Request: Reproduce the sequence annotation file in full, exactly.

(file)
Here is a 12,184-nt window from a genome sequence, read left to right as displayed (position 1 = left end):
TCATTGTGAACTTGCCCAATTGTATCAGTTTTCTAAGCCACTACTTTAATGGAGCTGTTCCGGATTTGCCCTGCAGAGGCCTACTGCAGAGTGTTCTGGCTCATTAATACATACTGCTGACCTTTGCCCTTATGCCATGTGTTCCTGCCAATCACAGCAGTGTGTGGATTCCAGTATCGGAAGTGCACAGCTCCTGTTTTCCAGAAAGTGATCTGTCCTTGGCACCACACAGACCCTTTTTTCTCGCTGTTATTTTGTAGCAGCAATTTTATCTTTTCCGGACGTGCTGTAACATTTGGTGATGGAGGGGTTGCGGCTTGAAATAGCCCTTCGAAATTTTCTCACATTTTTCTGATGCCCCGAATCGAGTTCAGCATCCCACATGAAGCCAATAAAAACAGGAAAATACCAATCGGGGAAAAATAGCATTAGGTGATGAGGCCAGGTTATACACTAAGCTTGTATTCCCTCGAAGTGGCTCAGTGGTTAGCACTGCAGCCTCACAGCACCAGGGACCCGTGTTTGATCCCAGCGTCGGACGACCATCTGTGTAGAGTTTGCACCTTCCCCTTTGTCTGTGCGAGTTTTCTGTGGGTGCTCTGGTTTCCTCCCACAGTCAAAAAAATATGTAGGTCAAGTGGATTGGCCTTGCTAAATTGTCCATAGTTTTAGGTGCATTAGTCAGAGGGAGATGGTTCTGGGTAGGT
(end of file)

Here is a 12,184-nt window from a genome sequence, read left to right as displayed (position 1 = left end):
TCATTGTGAACTTGCCCAATTGTATCAGTTTTCTAAGCCACTACTTTAATGGAGCTGTTCCGGATTTGCCCTGCAGAGGCCTACTGCAGAGTGTTCTGGCTCATTAATACATACTGCTGACCTTTGCCCTTATGCCATGTGTTCCTGCCAATCACAGCAGTGTGTGGATTCCAGTATCGGAAGTGCACAGCTCCTGTTTTCCAGAAAGTGATCTGTCCTTGGCACCACACAGACCCTTTTTTCTCGCTGTTATTTTGTAGCAGCAATTTTATCTTTTCCGGACGTGCTGTAACATTTGGTGATGGAGGGGTTGCGGCTTGAAATAGCCCTTCGAAATTTTCTCACATTTTTCTGATGCCCCGAATCGAGTTCAGCATCCCACATGAAGCCAATAAAAACAGGAAAATACCAATCGGGGAAAAATAGCATTAGGTGATGAGGCCAGGTTATACACTAAGCTTGTATTCCCTCGAAGTGGCTCAGTGGTTAGCACTGCAGCCTCACAGCACCAGGGACCCGTGTTTGATCCCAGCGTCGGACGACCATCTGTGTAGAGTTTGCACCTTCCCCTTTGTCTGTGCGAGTTTTCTGTGGGTGCTCTGGTTTCCTCCCACAGTCAAAAAAATATGTAGGTCAAGTGGATTGGCCTTGCTAAATTGTCCATAGTTTTAGGTGCATTAGTCAGAGGGAGATGGTTCTGGGTAGGT